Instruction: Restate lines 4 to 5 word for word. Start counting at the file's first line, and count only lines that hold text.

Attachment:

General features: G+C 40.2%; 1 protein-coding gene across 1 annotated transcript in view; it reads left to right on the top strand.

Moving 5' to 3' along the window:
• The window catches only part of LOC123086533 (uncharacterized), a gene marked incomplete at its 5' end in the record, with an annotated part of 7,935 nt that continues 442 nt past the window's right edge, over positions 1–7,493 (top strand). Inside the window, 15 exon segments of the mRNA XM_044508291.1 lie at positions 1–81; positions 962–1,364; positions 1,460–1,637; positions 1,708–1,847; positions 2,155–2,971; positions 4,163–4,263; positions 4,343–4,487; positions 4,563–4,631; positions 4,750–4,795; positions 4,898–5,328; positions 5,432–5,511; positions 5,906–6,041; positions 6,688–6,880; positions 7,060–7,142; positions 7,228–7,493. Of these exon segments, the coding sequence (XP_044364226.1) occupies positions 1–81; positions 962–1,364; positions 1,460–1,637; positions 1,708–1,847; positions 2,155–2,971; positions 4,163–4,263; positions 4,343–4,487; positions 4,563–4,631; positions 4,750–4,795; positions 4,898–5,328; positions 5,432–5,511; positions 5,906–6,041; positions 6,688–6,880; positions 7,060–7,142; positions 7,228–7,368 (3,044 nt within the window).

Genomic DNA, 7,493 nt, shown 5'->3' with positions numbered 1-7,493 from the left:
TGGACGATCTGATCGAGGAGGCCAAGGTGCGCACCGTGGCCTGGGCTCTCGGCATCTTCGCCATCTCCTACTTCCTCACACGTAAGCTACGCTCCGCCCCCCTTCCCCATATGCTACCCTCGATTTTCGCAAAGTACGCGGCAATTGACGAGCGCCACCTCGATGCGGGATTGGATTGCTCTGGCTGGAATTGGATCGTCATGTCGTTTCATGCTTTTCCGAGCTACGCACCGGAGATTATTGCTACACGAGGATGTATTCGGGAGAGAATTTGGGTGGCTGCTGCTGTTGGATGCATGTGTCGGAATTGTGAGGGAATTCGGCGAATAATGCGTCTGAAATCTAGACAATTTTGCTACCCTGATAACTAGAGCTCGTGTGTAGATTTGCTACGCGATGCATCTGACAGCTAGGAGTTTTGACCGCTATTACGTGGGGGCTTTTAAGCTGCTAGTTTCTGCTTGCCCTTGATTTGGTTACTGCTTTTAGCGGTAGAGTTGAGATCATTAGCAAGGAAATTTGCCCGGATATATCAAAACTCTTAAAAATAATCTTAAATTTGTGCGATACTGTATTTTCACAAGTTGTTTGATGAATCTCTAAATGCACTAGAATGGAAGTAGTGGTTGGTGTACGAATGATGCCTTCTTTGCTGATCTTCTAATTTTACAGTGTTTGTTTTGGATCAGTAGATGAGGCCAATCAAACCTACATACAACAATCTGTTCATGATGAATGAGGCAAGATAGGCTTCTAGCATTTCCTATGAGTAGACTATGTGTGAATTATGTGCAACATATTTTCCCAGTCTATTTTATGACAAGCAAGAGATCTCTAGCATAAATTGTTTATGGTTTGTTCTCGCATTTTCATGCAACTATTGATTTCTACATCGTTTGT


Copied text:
Genomic DNA, 7,493 nt, shown 5'->3' with positions numbered 1-7,493 from the left:
TGGACGATCTGATCGAGGAGGCCAAGGTGCGCACCGTGGCCTGGGCTCTCGGCATCTTCGCCATCTCCTACTTCCTCACACGTAAGCTACGCTCCGCCCCCCTTCCCCATATGCTACCCTCGATTTTCGCAAAGTACGCGGCAATTGACGAGCGCCACCTCGATGCGGGATTGGATTGCTCTGGCTGGAATTGGATCGTCATGTCGTTTCATGCTTTTCCGAGCTACGCACCGGAGATTATTGCTACACGAGGATGTATTCGGGAGAGAATTTGGGTGGCTGCTGCTGTTGGATGCATGTGTCGGAATTGTGAGGGAATTCGGCGAATAATGCGTCTGAAATCTAGACAATTTTGCTACCCTGATAACTAGAGCTCGTGTGTAGATTTGCTACGCGATGCATCTGACAGCTAGGAGTTTTGACCGCTATTACGTGGGGGCTTTTAAGCTGCTAGTTTCTGCTTGCCCTTGATTTGGTTACTGCTTTTAGCGGTAGAGTTGAGATCATTAGCAAGGAAATTTGCCCGGATATATCAAAACTCTTAAAAATAATCTTAAATTTGTGCGATACTGTATTTTCACAAGTTGTTTGATGAATCTCTAAATGCACTAGAATGGAAGTAGTGGTTGGTGTACGAATGATGCCTTCTTTGCTGATCTTCTAATTTTACAGTGTTTGTTTTGGATCAGTAGATGAGGCCAATCAAACCTACATACAACAATCTGTTCATGATGAATGAGGCAAGATAGGCTTCTAGCATTTCCTATGAGTAGACTATGTGTGAATTATGTGCAACATATTTTCCCAGTCTATTTTATGACAAGCAAGAGATCTCTAGCATAAATTGTTTATGGTTTGTTCTCGCATTTTCATGCAACTATTGATTTCTACATCGTTTGT